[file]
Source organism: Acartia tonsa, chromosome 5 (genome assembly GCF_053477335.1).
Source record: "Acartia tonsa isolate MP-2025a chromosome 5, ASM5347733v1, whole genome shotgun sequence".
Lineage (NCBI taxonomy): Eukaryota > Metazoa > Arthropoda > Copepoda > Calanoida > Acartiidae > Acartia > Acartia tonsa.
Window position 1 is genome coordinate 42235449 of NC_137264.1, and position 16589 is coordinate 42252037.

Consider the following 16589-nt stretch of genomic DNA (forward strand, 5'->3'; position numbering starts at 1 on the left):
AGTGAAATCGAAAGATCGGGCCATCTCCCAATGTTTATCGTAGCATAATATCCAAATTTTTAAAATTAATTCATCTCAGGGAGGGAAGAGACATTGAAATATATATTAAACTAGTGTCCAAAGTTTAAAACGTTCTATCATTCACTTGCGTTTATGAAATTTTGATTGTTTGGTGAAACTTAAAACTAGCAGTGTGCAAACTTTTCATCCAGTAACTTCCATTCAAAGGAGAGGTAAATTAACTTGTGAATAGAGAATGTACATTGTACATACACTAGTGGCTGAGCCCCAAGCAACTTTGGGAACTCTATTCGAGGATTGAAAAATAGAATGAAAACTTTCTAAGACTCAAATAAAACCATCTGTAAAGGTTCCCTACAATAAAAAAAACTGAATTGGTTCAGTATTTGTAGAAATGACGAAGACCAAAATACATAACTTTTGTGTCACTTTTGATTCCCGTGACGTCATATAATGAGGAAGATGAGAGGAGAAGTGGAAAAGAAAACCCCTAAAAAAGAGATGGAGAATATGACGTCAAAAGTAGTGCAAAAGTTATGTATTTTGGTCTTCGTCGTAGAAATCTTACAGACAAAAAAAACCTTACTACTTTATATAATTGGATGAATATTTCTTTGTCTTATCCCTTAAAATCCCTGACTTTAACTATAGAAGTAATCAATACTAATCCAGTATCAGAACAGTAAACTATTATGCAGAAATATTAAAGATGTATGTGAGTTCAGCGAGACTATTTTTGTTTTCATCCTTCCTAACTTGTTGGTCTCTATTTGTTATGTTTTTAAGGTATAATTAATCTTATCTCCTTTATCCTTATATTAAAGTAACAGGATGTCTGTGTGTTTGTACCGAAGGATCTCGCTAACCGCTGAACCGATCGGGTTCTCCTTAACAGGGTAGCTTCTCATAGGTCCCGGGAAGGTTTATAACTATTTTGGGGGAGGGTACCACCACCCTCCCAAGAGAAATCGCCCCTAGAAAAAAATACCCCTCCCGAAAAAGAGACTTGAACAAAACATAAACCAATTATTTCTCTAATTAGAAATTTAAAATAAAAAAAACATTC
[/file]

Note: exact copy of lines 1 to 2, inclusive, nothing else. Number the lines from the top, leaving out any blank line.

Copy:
Source organism: Acartia tonsa, chromosome 5 (genome assembly GCF_053477335.1).
Source record: "Acartia tonsa isolate MP-2025a chromosome 5, ASM5347733v1, whole genome shotgun sequence".